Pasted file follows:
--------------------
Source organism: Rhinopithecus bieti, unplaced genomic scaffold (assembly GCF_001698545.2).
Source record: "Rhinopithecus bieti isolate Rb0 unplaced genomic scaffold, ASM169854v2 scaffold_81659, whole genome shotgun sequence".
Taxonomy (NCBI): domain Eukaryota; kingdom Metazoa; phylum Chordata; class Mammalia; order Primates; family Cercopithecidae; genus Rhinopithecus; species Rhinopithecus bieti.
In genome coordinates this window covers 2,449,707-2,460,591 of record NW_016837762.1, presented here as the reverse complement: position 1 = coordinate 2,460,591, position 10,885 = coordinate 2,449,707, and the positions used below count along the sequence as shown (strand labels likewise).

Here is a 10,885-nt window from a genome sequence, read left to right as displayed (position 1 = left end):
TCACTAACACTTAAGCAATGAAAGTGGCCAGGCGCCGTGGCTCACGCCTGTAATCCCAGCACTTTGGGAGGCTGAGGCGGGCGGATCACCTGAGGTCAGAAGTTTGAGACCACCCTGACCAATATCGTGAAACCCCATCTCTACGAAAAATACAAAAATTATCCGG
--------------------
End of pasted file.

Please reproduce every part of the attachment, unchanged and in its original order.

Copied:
Source organism: Rhinopithecus bieti, unplaced genomic scaffold (assembly GCF_001698545.2).
Source record: "Rhinopithecus bieti isolate Rb0 unplaced genomic scaffold, ASM169854v2 scaffold_81659, whole genome shotgun sequence".
Taxonomy (NCBI): domain Eukaryota; kingdom Metazoa; phylum Chordata; class Mammalia; order Primates; family Cercopithecidae; genus Rhinopithecus; species Rhinopithecus bieti.
In genome coordinates this window covers 2,449,707-2,460,591 of record NW_016837762.1, presented here as the reverse complement: position 1 = coordinate 2,460,591, position 10,885 = coordinate 2,449,707, and the positions used below count along the sequence as shown (strand labels likewise).

Here is a 10,885-nt window from a genome sequence, read left to right as displayed (position 1 = left end):
TCACTAACACTTAAGCAATGAAAGTGGCCAGGCGCCGTGGCTCACGCCTGTAATCCCAGCACTTTGGGAGGCTGAGGCGGGCGGATCACCTGAGGTCAGAAGTTTGAGACCACCCTGACCAATATCGTGAAACCCCATCTCTACGAAAAATACAAAAATTATCCGG